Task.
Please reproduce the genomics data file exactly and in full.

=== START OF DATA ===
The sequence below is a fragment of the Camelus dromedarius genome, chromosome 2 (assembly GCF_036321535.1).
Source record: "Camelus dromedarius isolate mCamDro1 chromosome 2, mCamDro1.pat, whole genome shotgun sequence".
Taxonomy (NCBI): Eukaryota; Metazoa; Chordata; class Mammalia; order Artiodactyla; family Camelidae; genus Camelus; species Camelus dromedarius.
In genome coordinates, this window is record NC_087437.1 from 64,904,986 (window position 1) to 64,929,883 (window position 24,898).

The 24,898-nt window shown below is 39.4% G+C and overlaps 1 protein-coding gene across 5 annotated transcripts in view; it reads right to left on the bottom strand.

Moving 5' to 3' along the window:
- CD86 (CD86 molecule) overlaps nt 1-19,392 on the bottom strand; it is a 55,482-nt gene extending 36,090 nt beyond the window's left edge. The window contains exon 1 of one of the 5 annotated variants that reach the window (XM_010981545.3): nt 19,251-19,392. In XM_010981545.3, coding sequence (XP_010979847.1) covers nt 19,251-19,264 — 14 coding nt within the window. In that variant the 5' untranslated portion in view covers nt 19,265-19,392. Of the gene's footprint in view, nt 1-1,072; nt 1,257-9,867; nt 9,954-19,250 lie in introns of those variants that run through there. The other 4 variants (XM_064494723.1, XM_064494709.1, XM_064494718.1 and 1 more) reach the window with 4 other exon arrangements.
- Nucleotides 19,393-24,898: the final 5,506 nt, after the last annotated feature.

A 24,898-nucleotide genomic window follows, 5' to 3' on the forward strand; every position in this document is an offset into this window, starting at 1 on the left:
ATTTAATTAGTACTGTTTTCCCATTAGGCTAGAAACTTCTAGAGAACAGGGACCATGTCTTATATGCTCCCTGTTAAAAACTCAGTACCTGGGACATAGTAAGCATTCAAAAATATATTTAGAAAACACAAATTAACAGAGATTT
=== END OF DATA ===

The sequence below is a fragment of the Camelus dromedarius genome, chromosome 2 (assembly GCF_036321535.1).
Source record: "Camelus dromedarius isolate mCamDro1 chromosome 2, mCamDro1.pat, whole genome shotgun sequence".
Taxonomy (NCBI): Eukaryota; Metazoa; Chordata; class Mammalia; order Artiodactyla; family Camelidae; genus Camelus; species Camelus dromedarius.
In genome coordinates, this window is record NC_087437.1 from 64,904,986 (window position 1) to 64,929,883 (window position 24,898).

The 24,898-nt window shown below is 39.4% G+C and overlaps 1 protein-coding gene across 5 annotated transcripts in view; it reads right to left on the bottom strand.

Moving 5' to 3' along the window:
- CD86 (CD86 molecule) overlaps nt 1-19,392 on the bottom strand; it is a 55,482-nt gene extending 36,090 nt beyond the window's left edge. The window contains exon 1 of one of the 5 annotated variants that reach the window (XM_010981545.3): nt 19,251-19,392. In XM_010981545.3, coding sequence (XP_010979847.1) covers nt 19,251-19,264 — 14 coding nt within the window. In that variant the 5' untranslated portion in view covers nt 19,265-19,392. Of the gene's footprint in view, nt 1-1,072; nt 1,257-9,867; nt 9,954-19,250 lie in introns of those variants that run through there. The other 4 variants (XM_064494723.1, XM_064494709.1, XM_064494718.1 and 1 more) reach the window with 4 other exon arrangements.
- Nucleotides 19,393-24,898: the final 5,506 nt, after the last annotated feature.

A 24,898-nucleotide genomic window follows, 5' to 3' on the forward strand; every position in this document is an offset into this window, starting at 1 on the left:
ATTTAATTAGTACTGTTTTCCCATTAGGCTAGAAACTTCTAGAGAACAGGGACCATGTCTTATATGCTCCCTGTTAAAAACTCAGTACCTGGGACATAGTAAGCATTCAAAAATATATTTAGAAAACACAAATTAACAGAGATTT